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  • 48-Hour Development Contest: A Word from the Coordinators

    - Paul Skowronek and Mitchell Keith Bloch
  •  The University of Michigan hosts an annual game development challenge, in which small teams of students have just 48 hours to develop a video game. The event is run by the campus' game development club, Wolverine Soft. Mitchell Keith Bloch and Paul Skowronek are the coordinators for this year's event. This is their account of the contest.

    I'm Paul Skowronek, one of the event managers of this year's 48-Hour Game Development Contest. I have competed in the last two contests, but I felt burned out on participating this year, largely because I was awake for the whole event last year. Knowing that this year's event would have more participants from more schools, and that last year's coordinator had a rough time managing the event, I volunteered to co-coordinate with my friend Mitchell Keith Bloch, Wolverine Soft's president.

    Event Planning
    We had discussed the event a little bit throughout the semester, but we only truly start to plan it the Saturday before the contest. Among the more mundane details (for example, Mitchell and I schedule time when we'll sleep), we discuss how to record the participants' experiences. We decide to ask them to keep journals and will further document their work by extensively video recording.

    We also discuss the theme. "Steven Colbert" had been suggested several years ago as a joke; I have a bad feeling about it, but can't think of any compelling reason not to use it. While it would be an interesting change to use a very specific theme, I'm not convinced, and don't finalize anything.

    Both of my roommates will participate in the contest, so when I see them, I pretend that Mitchell and I have not yet discussed the theme.

    During our weekly club meeting the following Thursday, I avoid talking about any games at all. We have to work secretly so as not to give anyone an advantage in the contest.

    Mitchell leaves and then calls me 20 minutes later. Pretending to be meeting with someone else, I also excuse myself and join Mitchell, unbeknownst to the other club members.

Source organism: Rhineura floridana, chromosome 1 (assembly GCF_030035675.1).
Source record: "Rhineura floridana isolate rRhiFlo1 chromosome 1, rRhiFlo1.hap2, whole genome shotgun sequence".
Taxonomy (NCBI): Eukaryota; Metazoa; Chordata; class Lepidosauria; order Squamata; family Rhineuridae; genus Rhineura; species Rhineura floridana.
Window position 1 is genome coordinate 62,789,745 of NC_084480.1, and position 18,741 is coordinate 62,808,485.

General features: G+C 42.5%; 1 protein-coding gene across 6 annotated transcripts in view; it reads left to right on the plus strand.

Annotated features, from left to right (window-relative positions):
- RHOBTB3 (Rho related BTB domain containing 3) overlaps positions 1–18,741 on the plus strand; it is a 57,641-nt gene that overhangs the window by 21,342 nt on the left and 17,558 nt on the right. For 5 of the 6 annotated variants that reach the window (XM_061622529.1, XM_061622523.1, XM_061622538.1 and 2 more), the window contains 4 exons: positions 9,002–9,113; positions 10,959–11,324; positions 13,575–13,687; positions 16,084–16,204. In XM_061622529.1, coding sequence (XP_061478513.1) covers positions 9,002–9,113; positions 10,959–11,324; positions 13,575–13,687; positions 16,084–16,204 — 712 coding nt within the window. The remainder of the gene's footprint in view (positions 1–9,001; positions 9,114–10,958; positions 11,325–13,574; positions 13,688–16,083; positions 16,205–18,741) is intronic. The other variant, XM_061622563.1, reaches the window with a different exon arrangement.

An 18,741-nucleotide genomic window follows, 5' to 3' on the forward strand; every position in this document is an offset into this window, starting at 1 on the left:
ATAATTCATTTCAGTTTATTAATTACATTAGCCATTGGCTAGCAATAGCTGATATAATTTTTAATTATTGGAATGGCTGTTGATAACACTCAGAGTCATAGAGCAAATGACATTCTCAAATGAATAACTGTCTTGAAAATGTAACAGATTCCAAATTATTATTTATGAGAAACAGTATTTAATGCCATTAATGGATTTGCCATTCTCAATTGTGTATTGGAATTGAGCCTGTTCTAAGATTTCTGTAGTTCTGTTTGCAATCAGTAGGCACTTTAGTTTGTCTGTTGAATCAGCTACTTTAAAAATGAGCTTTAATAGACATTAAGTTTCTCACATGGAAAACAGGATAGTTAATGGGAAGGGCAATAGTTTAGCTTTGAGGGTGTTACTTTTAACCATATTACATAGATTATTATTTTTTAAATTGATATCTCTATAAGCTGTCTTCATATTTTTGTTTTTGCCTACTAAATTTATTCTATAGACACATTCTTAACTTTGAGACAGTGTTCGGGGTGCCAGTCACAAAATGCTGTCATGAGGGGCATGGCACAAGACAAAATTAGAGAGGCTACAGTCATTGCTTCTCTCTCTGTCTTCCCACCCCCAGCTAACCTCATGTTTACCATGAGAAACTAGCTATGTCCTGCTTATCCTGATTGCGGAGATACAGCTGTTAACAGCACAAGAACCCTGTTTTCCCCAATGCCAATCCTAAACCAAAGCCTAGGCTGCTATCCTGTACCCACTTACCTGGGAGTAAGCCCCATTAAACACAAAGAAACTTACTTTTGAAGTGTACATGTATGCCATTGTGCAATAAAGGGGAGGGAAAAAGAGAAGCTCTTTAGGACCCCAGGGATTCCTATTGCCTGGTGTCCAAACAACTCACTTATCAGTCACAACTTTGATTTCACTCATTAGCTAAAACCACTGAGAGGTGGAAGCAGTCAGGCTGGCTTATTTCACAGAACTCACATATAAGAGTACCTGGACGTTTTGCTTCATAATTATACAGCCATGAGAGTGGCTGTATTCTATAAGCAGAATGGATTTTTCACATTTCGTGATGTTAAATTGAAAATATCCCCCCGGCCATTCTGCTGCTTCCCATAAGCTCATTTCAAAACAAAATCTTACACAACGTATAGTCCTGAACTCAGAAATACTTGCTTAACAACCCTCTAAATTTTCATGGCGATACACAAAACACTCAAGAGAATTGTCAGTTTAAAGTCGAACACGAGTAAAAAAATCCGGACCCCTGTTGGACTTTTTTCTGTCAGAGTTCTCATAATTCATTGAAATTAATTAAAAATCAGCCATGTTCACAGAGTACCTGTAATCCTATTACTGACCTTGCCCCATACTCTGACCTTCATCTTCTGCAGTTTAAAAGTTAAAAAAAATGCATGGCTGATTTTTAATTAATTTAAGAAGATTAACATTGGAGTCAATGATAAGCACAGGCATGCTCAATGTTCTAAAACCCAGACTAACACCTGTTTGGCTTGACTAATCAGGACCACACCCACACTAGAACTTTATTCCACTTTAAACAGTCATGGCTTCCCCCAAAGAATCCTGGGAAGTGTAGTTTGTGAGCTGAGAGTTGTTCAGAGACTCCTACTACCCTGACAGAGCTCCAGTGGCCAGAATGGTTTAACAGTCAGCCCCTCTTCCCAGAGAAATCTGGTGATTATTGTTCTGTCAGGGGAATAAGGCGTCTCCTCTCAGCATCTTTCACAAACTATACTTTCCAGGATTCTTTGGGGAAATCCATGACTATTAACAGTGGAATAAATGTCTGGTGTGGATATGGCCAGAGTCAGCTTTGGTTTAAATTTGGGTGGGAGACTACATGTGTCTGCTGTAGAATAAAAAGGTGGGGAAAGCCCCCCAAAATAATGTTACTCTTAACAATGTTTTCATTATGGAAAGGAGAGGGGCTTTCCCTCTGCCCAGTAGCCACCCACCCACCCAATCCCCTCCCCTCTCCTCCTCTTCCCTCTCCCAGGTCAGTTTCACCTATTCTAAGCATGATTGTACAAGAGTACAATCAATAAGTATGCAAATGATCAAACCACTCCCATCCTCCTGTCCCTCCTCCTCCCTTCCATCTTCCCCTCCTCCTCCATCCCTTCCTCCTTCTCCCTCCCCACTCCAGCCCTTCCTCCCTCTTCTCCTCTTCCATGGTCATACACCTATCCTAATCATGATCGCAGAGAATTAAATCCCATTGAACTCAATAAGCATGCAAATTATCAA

I join him outside at a restaurant. We invent a couple code words to disguise our conversation just in case a participant passes by, and though I still have misgivings, we agree that "Honoring Stephen Colbert" will be the theme.

    The Contest
    The Friday before the contest begins, I grab a video camera. Mitchell and I hang out near the contest room and grab something to eat before the event gets rolling.

    I videotape the room before anyone else enters it as a precaution. It's filled with computers, and if anything is damaged during the contest, we will have evidence of the condition of the room before we arrived. When the contest ends, I'll grab a few more shots of the room to show its state as we left it, too.

    The first hour is fairly hectic. I retrieve a few boxes of prizes from the club office and spend the rest of the hour with Mitchell, registering contestants and setting up teams. Students from Michigan State University (MSU) have come over to compete with us, and I had expected the MSU president to set up the MSU teams (because that's essentially what happened last year). But as the host, Mitchell expected to set up all the teams. This miscommunication confuses us a bit, but we eventually accept MSU's pre-arranged teams.

    Around this same time, I received a phone call. It's a call that I will not actually have time to return until the following Wednesday -- that should give you an idea of how hectic the contest gets.

    After announcing the teams and giving them a moment to find each other, Mitchell gives me one more chance to veto the theme, which I do not.

    At this moment, we make two mistakes. First, I don't have the video camera out when the crowd first reacts to the theme. There's laughter mixed with scattered disbelief and one or two instances of confusion. Second, we had not yet announced any rules, the most pressing of which is "Don't eat or drink anything inside the contest room."

    We're surprised to discover that one of the teams has no experienced game programmers, and that none of the other teams have any to spare. I'm not too worried because some of last year's games were made by rookie teams, and they seemed to manage. But this team doesn't have any idea where to start. Mitchell gives them a short tutorial on a framework he developed.

    I work a nightshift job off campus, so at around 8:30, I take the bus back to my apartment. The buses aren't running when my shift ends at 5 a.m., so I watch a couple movies to kill time until the buses start running at 8.

    Mitchell looks exhausted when I get back, and he sticks around for a little while before leaving. Most people are gone or sleeping, so I take the camera around to anyone who's awake. I also get a shot of everyone who fell asleep in the room because they are hilarious. People don't start returning or waking until 10:30, and nearly everyone returns by noon.

    The next shift switch for me happens at around 4 or 5 p.m. when Mitchell returns.


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